Circa 1822.

June 29, 1896, St. Mary Churchyard, Burley in Wharfedale, West Yorkshire, England.

A native of Sligo, Black was educated at Trinity College, Dublin, and in 1855 became Curate of Burley in Wharfedale. He was apparently well connected, and Speight, in his 1900 book Upper Wharfedale, records family links with Lord Palmerston, Prime Minister from 1855 to 1865. He also had very kindly and intimate relations with the late Princess Alice, daughter of Queen Victoria, married to a German royal, while he was English Chaplain in the old Rhineland spa town of Darmstadt (1867–68).

Black’s first act at Burley was to make it a separate parish from that of Otley, thus becoming the first Vicar of Burley. The parish included Menston until 1876, when Black encouraged its separation from Burley. For 40 years, he remained vicar, and saw much change in the village. The parish church was refurbished in the 1870s, the mills prospered, the population grew, and he kept records of the changes brought about in the National School in Back Lane. Black contributed to the growth in population in no small way himself, as census records show. He and his wife Anne, who came from the Home Counties, had eleven children in Burley. According to Speight, Black was a student all his life, an excellent theologian and classical scholar, and a writer of prose and verse. He composed a number of carols, and his memorial window in the church features scenes from the Nativity. Speight also mentions his sermons in glowing terms, though village resident Jane Forster in one of her letters was not so magnanimous, claiming she got headaches after listening to him preach.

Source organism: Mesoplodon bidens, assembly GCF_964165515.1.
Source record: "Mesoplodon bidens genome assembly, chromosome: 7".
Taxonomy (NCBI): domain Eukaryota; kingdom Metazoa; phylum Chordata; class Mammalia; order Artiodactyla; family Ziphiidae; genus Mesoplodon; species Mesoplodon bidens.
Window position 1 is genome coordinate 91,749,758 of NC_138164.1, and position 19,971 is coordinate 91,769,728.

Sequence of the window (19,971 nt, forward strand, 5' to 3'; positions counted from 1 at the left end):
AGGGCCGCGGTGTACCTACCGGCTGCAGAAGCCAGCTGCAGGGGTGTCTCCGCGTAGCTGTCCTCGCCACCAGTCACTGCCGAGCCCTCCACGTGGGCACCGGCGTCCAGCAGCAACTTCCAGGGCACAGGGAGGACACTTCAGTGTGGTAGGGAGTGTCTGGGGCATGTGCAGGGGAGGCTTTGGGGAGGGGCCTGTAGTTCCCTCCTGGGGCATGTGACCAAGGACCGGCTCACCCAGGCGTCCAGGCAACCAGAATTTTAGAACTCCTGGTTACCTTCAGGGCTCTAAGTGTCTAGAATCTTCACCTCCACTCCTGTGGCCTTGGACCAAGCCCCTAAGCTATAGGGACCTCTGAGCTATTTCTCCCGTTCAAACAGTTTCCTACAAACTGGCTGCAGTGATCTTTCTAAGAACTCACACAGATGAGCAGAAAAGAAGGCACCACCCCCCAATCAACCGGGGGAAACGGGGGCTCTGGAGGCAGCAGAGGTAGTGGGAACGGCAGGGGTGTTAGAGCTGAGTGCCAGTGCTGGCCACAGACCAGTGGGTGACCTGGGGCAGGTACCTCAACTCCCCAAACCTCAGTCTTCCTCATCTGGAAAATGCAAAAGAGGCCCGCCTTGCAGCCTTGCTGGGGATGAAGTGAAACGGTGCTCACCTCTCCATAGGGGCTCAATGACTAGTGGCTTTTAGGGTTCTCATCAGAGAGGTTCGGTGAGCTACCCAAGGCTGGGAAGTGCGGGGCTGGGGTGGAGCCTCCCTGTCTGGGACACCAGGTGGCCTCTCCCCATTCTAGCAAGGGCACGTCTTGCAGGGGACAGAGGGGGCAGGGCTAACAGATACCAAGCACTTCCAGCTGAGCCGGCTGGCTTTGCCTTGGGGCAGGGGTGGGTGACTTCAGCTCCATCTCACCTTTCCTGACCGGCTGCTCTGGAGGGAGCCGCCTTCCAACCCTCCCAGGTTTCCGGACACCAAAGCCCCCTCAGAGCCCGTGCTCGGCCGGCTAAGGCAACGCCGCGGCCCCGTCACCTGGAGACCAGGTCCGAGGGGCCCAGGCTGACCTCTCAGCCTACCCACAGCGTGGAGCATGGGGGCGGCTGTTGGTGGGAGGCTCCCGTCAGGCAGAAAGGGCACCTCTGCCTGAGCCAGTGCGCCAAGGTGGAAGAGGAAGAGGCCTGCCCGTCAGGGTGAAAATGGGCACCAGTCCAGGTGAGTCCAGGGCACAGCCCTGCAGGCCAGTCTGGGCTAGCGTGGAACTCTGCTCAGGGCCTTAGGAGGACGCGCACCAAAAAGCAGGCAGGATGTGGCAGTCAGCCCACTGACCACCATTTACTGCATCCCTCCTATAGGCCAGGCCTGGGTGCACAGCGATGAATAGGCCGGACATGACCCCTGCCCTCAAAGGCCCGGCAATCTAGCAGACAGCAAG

1. ’Twas in the Winter Cold

Black’s date & place of birth